You know how Apple sometimes seems to be behind its competition in performance, design or features, only to eventually leapfrog them and take the lead? That’s what DJI did with the Spark.
While the company was concentrating on making higher-end camera drones for prosumers and professionals, other drone makers — established and startup — were creating highly portable drones for people who wanted cool aerial selfies (aka “dronies”) without having to be an expert pilot.
DJI’s $999 Mavic Pro seemed as close as the company would get to the category, with its compact folding design and intelligent subject tracking that let you capture selfies with a hand gesture. But then the Spark arrived in May and pretty much made everyone forget about all the selfie drones that came before it. It offers many of the Mavic’s same features in a body that’s roughly the size of a soda can.
The Spark is aimed at the dronie crowd, but shares tech from the Mavic such as obstacle detection, dual-band GPS and a visual positioning system that lets it hover in place up to 98 feet (30 m) above the ground — indoors or outside. Also, while the competition relies on electronic image stabilization alone, DJI put the Spark’s full HD video camera on a two-axis motorized gimbal for smooth results without sacrificing image quality. And DJI took its gesture controls to the next level with the drone, too.
Priced at $499 in the US, AU$859 in Australia and £519 in the UK, you don’t get much more than the drone and a single battery. For $699 (AU$1,199, £699), DJI bundles the Spark, extra props and a set of prop guards, two batteries and a charging hub for refreshing three batteries at once, a remote controller and a carry bag — a savings of $154, according to DJI’s site.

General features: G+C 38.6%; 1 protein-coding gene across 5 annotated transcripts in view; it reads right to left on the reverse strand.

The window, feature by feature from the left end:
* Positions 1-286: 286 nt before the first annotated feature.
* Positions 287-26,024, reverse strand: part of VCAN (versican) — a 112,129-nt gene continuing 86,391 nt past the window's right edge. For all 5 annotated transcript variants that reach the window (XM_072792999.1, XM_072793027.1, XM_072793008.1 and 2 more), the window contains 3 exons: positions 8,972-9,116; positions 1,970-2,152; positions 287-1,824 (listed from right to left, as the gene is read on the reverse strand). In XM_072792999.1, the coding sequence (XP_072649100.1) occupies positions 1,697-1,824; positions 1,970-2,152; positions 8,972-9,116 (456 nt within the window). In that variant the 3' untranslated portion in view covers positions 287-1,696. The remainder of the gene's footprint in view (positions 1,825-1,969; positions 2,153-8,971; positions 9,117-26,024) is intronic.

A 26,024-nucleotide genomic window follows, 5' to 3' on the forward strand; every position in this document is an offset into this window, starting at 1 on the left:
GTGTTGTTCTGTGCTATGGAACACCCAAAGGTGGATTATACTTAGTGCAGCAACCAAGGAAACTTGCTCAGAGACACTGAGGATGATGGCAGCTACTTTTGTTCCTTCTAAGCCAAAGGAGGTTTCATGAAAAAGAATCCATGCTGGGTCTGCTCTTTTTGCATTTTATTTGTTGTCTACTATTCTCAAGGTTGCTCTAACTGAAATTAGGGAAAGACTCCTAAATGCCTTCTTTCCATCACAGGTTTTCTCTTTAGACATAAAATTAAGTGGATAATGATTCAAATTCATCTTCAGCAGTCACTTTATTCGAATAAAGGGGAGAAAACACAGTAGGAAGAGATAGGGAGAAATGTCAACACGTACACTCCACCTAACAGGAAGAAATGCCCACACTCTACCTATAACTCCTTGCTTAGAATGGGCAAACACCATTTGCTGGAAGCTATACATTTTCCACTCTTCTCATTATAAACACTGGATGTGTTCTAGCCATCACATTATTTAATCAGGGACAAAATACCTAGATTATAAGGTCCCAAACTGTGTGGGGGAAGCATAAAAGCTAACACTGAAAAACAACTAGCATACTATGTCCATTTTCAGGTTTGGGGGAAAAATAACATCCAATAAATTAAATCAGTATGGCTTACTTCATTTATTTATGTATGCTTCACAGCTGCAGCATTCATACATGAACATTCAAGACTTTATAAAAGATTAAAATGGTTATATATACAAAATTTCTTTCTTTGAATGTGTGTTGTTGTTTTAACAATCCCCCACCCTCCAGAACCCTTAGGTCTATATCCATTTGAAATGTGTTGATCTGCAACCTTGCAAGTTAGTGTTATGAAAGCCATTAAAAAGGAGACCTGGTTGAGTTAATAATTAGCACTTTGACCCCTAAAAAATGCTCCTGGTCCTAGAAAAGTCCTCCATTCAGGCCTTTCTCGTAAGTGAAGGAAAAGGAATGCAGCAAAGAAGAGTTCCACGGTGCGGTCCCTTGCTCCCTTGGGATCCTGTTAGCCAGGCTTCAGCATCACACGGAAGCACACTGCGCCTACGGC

The bundle is a good value and worth getting if you think you might want to do more than quick flights for selfies. Then again, the Mavic Pro is pretty close in price and can be flown farther, faster and for longer, it has a better camera and stabilization and folds up to a very travel-friendly size as well. Basically, if you’re really interested in learning to fly a drone immediately for capturing spectacular photos and video, save up for the Mavic. The Spark is a great choice if your main goal is to get cool dronies, without limiting your opportunities to do more down the road.
You’re gonna fly it in an instant
With its brightly colored shell — white, blue, green, red or yellow — and tiny frame, the Spark greatly lowers the intimidation factor. For new pilots, having something small that, out of the box, you can fly without having to learn any real controls whatsoever is a big deal. The Hover Camera Passport made a big splash at CES 2017 with its Owner Mode, which uses face detection for smartphone-free flying, and DJI does something similar here with its Gesture Mode.
Fire up the quad, hold it out in front of you facing the camera and double-tap the power button. The camera gives a quick scan, locks onto your face and spins up its propellers (watch your fingers). Let go and the drone just hovers in front of you.
To move the drone around, you hold up your palm to the camera and wait for the drone’s front lights to turn green. Then you can move your hand up and down to raise and lower it and move your hand left or right to move it side to side. Give your hand a wave and the Spark will fly backwards away from you and then start tracking your movements. Make a frame shape with your thumbs and forefingers and it will snap a photo (sadly, there’s no video options in Gesture Mode). Put your hands in the air in a Y shape and it will return to you. Put your hand underneath it and it will land in your palm (again, watch your fingers).